Mathematical Optimization in Julia. Local, global, gradient-based and derivative-free. Linear, Quadratic, Convex, Mixed-Integer, and Nonlinear Optimization in one simple, fast, and differentiable interface.
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Optimization.jl is a package with a scope that is beyond your normal global optimization package. Optimization.jl seeks to bring together all of the optimization packages it can find, local and global, into one unified Julia interface. This means, you learn one package and you learn them all! Optimization.jl adds a few high-level features, such as integrating with automatic differentiation, to make its usage fairly simple for most cases, while allowing all of the options in a single unified interface.


Assuming that you already have Julia correctly installed, it suffices to import Optimization.jl in the standard way:

using Pkg

The packages relevant to the core functionality of Optimization.jl will be imported accordingly and, in most cases, you do not have to worry about the manual installation of dependencies. Below is the list of packages that need to be installed explicitly if you intend to use the specific optimization algorithms offered by them:

Tutorials and Documentation

For information on using the package, see the stable documentation. Use the in-development documentation for the version of the documentation, which contains the unreleased features.


using Optimization
rosenbrock(x, p) = (p[1] - x[1])^2 + p[2] * (x[2] - x[1]^2)^2
x0 = zeros(2)
p = [1.0, 100.0]

prob = OptimizationProblem(rosenbrock, x0, p)

using OptimizationOptimJL
sol = solve(prob, NelderMead())

using OptimizationBBO
prob = OptimizationProblem(rosenbrock, x0, p, lb = [-1.0, -1.0], ub = [1.0, 1.0])
sol = solve(prob, BBO_adaptive_de_rand_1_bin_radiuslimited())

Note that Optim.jl is a core dependency of Optimization.jl. However, BlackBoxOptim.jl is not and must already be installed (see the list above).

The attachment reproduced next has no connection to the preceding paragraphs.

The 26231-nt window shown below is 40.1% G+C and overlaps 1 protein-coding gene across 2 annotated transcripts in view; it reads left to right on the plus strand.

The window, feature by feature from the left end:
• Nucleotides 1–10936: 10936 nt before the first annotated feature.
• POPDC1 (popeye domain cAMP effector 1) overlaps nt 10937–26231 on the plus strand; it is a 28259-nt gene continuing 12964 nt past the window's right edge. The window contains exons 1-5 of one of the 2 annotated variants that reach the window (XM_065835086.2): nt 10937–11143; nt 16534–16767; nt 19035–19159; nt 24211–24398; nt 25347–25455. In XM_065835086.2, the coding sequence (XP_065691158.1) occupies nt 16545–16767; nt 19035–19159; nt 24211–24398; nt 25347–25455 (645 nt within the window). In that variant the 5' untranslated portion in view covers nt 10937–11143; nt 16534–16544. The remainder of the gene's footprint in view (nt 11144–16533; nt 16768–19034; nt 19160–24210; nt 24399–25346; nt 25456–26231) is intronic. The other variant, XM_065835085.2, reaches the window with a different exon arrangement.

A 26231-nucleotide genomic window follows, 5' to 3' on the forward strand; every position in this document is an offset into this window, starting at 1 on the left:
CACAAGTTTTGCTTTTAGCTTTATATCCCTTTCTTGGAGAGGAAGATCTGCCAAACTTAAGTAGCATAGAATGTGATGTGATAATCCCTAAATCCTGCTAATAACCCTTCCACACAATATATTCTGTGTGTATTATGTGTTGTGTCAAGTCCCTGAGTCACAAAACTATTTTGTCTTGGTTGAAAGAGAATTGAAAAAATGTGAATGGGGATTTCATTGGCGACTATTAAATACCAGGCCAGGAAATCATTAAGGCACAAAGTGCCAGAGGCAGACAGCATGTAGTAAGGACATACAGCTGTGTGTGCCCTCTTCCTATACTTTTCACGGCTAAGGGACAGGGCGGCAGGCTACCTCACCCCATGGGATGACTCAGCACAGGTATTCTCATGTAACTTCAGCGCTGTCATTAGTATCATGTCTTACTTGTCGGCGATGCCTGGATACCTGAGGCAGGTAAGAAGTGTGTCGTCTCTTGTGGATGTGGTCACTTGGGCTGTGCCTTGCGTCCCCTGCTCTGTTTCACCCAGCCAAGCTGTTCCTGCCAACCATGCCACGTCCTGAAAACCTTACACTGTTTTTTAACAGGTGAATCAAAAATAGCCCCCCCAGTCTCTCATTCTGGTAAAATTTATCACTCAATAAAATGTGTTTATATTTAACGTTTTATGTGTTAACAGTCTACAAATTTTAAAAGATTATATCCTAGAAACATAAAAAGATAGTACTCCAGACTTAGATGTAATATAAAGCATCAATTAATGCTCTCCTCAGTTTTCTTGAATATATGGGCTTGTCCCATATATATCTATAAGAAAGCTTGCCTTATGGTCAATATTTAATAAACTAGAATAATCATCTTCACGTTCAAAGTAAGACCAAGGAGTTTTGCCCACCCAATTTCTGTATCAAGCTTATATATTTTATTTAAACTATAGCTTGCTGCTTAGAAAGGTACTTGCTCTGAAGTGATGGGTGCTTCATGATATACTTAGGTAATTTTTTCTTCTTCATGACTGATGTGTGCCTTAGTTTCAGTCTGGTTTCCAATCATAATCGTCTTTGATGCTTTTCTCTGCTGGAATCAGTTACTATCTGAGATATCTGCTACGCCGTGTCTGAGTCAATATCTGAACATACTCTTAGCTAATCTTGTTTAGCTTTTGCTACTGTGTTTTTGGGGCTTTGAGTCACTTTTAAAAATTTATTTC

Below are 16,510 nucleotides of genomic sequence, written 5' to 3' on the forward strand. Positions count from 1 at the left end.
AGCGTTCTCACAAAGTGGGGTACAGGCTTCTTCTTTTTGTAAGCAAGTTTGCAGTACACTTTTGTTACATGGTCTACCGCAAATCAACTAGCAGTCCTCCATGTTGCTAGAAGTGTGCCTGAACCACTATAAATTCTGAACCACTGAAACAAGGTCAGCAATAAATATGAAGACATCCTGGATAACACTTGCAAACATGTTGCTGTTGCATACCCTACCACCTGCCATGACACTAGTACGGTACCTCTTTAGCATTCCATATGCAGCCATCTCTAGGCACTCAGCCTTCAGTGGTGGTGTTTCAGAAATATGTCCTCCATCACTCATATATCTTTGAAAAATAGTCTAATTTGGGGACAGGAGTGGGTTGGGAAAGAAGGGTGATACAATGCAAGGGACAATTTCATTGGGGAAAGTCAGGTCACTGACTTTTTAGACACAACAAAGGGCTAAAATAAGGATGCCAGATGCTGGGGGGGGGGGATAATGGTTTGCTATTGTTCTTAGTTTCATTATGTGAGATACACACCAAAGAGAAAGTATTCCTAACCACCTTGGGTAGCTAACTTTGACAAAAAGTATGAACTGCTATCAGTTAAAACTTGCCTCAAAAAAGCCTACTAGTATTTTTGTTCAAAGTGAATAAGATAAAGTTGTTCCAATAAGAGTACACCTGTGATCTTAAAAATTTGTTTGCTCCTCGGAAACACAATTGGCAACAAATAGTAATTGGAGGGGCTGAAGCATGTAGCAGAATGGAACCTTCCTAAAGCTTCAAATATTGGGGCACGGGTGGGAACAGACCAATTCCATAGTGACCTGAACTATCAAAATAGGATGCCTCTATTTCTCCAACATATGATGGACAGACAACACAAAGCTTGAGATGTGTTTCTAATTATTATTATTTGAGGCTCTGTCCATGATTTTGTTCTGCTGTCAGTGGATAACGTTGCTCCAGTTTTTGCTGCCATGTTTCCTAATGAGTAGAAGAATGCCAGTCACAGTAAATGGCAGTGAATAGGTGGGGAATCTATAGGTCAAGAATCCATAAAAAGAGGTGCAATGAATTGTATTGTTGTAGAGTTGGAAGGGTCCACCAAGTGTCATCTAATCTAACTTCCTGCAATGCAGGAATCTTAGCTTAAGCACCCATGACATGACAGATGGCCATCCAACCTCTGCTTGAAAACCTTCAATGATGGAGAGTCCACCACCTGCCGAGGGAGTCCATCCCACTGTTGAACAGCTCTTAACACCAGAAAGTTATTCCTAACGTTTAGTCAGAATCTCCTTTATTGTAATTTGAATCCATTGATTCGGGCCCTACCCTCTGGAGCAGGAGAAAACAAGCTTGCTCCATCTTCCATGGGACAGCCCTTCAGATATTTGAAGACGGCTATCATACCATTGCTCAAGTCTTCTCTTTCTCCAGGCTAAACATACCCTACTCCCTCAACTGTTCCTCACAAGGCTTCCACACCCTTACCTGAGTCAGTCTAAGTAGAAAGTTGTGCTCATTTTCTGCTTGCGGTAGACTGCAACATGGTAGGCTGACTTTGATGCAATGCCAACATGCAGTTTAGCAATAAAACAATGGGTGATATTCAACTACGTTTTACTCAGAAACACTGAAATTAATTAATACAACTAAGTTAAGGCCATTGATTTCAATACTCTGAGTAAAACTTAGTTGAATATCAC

Warning: The output of the second optimization task (BBO_adaptive_de_rand_1_bin_radiuslimited()) is currently misleading in the sense that it returns Status: failure (reached maximum number of iterations). However, convergence is actually reached and the confusing message stems from the reliance on the Optim.jl output struct (where the situation of reaching the maximum number of iterations is rightly regarded as a failure). The improved output struct will soon be implemented.

The output of the first optimization task (with the NelderMead() algorithm) is given below:

* Status: success

* Candidate solution
   Final objective value:     3.525527e-09

* Found with
   Algorithm:     Nelder-Mead

* Convergence measures
   √(Σ(yᵢ-ȳ)²)/n ≤ 1.0e-08

* Work counters
   Seconds run:   0  (vs limit Inf)
   Iterations:    60
   f(x) calls:    118

We can also explore other methods in a similar way:

using ForwardDiff
f = OptimizationFunction(rosenbrock, Optimization.AutoForwardDiff())
prob = OptimizationProblem(f, x0, p)
sol = solve(prob, BFGS())

For instance, the above optimization task produces the following output:

* Status: success

* Candidate solution
   Final objective value:     7.645684e-21

* Found with
   Algorithm:     BFGS

* Convergence measures
   |x - x'|               = 3.48e-07 ≰ 0.0e+00
   |x - x'|/|x'|          = 3.48e-07 ≰ 0.0e+00
   |f(x) - f(x')|         = 6.91e-14 ≰ 0.0e+00
   |f(x) - f(x')|/|f(x')| = 9.03e+06 ≰ 0.0e+00
   |g(x)|                 = 2.32e-09 ≤ 1.0e-08

* Work counters
   Seconds run:   0  (vs limit Inf)
   Iterations:    16
   f(x) calls:    53
   ∇f(x) calls:   53
prob = OptimizationProblem(f, x0, p, lb = [-1.0, -1.0], ub = [1.0, 1.0])
sol = solve(prob, Fminbox(GradientDescent()))

The examples clearly demonstrate that Optimization.jl provides an intuitive way of specifying optimization tasks and offers a relatively easy access to a wide range of optimization algorithms.